#LitMagLove: Rachna Contractor from Plenitude Magazine

Interview by 
Leah Golob

#LitMagLove: Rachna Contractor from Plenitude Magazine

As part of our ongoing series, #LitMagLove, Room’s Leah Golob interviewed Plenitude’s Reviews Editor about the queer literary magazine’s reviews section.

How did you get started as a book reviewer?

I fell into it by chance. I used to review visual art exhibits for Kala Quarterly while completing a BA in Art History over a decade ago. I then started blogging on Wiqaable.com which used to be a San Francisco-based blog for all things queer and Asian. It got hacked so I was looking for a new platform around the same time that a publisher in India sent me a book and connected me with Andrea Routley, Managing Editor of Plenitude Magazine. She published a few of my reviews. Last year when Andrea wanted to bring on more editors I jumped at the chance and she has been very generous and supportive in guiding me since January. I work as a line cook full-time, so writing and editing bring much-needed balance to my life.

What’s your goal for Plenitude’s reviews section?

I’m trying to encourage a conversation about what good LGBTTQI literature is and promote the excellent and diverse literature being produced by our community.

Can you speak to the importance of reviewing LGBTTQI writing?

Canadian LGBTTQI writers produce great work and deserve to be featured but only a handful or writers are known and the attention mostly goes to them. It’s a cycle; if you’re unknown your work won’t be recognized and you’ll remain unknown. We’re contributing to the growth and development of LGBTTQI writers and I hope our reviews section promote younger writers to a larger audience. Plus, mainstream media doesn’t always know what to do with work which doesn’t come in a neatly packaged box.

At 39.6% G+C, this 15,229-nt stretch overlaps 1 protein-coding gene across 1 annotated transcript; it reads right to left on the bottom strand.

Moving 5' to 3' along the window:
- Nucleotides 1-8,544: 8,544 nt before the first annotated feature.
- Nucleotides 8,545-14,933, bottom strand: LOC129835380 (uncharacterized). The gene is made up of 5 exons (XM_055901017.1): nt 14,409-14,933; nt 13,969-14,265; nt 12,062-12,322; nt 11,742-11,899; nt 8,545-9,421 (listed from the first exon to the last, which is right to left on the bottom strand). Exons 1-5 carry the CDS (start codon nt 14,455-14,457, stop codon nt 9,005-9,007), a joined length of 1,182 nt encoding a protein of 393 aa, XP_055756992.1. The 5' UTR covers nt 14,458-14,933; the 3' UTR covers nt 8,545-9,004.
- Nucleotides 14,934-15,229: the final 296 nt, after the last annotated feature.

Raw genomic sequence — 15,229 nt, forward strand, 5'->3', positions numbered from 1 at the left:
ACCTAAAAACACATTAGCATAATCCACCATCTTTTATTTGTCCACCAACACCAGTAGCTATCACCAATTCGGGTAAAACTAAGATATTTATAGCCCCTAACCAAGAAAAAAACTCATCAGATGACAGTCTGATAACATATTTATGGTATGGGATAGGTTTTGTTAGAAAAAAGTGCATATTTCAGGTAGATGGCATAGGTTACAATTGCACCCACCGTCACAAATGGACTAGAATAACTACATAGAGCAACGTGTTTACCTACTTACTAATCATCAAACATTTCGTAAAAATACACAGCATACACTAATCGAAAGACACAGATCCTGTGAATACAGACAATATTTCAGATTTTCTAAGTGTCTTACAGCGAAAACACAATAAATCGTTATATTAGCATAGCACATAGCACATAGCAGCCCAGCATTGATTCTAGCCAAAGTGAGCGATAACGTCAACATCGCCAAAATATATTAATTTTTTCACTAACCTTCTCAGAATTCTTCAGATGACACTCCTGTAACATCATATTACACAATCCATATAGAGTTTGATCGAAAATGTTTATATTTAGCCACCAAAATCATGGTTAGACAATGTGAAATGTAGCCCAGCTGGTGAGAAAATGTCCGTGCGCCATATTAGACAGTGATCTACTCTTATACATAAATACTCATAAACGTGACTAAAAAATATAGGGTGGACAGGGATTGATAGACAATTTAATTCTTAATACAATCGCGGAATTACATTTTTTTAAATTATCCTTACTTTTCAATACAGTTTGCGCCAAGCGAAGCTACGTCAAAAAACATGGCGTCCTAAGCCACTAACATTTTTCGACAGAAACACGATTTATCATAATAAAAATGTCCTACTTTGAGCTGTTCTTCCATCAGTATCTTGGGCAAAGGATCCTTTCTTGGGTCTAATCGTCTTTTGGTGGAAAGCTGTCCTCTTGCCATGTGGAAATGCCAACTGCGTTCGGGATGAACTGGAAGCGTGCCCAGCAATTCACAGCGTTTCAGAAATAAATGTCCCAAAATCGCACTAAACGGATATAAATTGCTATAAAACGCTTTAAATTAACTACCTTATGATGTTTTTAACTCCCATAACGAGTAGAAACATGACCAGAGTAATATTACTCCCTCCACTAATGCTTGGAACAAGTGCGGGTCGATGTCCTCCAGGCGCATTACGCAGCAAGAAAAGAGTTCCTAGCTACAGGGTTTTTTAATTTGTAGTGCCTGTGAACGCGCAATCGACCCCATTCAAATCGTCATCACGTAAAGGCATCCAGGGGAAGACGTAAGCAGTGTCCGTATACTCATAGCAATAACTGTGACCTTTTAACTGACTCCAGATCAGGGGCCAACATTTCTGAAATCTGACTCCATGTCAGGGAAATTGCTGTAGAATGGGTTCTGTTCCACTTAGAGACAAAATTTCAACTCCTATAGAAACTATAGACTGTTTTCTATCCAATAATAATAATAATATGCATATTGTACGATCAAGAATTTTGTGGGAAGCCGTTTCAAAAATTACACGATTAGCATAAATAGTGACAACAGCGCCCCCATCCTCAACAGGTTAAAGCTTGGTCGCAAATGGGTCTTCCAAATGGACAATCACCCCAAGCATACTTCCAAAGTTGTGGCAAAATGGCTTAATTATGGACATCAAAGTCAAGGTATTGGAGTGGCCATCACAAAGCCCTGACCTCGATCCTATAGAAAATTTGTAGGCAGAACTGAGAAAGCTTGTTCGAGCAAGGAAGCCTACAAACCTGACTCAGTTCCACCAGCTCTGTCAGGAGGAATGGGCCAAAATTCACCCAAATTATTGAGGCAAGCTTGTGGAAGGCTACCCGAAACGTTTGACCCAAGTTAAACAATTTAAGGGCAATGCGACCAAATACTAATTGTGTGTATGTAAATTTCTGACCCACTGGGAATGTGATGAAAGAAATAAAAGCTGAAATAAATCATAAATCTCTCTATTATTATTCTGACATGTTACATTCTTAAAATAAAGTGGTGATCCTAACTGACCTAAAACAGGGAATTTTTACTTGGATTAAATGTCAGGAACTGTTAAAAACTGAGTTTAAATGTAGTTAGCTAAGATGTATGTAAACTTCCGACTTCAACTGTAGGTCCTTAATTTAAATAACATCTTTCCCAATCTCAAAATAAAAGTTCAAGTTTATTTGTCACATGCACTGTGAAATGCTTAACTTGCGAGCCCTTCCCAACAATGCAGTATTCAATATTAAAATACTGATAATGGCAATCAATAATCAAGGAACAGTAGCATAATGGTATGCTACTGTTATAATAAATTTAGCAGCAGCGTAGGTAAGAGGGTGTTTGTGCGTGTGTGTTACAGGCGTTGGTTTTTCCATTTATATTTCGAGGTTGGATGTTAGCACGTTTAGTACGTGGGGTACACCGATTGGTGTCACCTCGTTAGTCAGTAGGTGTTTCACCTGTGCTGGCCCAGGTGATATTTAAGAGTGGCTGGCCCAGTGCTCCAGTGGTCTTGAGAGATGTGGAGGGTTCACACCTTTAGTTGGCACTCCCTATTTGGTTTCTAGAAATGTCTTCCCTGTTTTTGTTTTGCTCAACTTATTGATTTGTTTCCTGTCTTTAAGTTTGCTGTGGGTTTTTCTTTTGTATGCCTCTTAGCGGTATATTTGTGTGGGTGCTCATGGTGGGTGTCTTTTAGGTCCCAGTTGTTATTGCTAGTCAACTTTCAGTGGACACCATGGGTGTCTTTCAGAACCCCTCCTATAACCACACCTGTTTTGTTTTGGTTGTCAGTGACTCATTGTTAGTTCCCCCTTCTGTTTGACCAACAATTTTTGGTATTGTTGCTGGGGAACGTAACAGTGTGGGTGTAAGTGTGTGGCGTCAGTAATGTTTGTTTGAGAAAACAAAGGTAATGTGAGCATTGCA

To review for Plenitude, is it necessary for reviewers to also be LGBTTQI?

No, but because we are a magazine which promotes LGBTTQI literature, our reviews reflect the lived experiences of the writing. I work with a diverse group of reviewers and I look for critical, thoughtful reviews. It’s important that the reviewers have an anti-racist, anti-heterosexist framework when reviewing. We’ve seen a few reviews in mainstream media which are homophobic rather than critical, so I only accept reviews which bring that strong framework.  

Do you have a particular approach for selecting books?

It’s pretty informal right now but it’s important that the reviews section remains diverse and we’re not only reviewing work by older, white, gay men or only fiction, or only poetry. Usually a reviewer will pitch a title and I’ll contact the publisher. I also have a good relationship with several smaller publishers who send me titles.

Any tips for pitching Plenitude?

I like to see a strong sample of a book review and commitment because the process can sometimes take months to complete.

What do you think makes a strong, compelling review?

I look for thoughtful, critical reviews which are well-written, succinct and have a clear message about the book. A good review will discuss narrative, characters and writing style without telling us too much. If you read our reviews you can see that there are many different styles of review which is one of the strengths of our reviews section, each reviewer brings their own voice and style.

On the flip side, do you have any particular frustrations or pet peeves when it comes to reviews?

Only when a reviewer agrees to take on a title and then stops communicating with me, which has only happened once.

How would you suggest writers hone their skills as a book critic?

Read more books and read more book reviews. Plenitudemagazine.ca is a great place to start.

How would you handle writing a review for a book that you simply don’t like?

I don’t. If I really don’t like a book I’d rather not promote it. We only have the budget to post 24 reviews each year and I’d rather use that for work which deserves to be highlighted.

Are there any books from 2015 that you’d consider “must-reads?”

Maggie Nelson’s The Argonauts, Roxane Gay’s Bad Feminist, Paul Beatty’s The Sellout, and Tanwi Nandini Islam’s Bright Lines.

Leah Golob is Room’s book reviews editor and editor of our upcoming issue Canadian Gothic (submissions due January 31st, 2016).

“It's Canadian, feminist, and one of my favourite things ever.”

—bucketofrhymes, "29 Amazing Literary Magazines You Need To Be Reading", Buzzfeed Books

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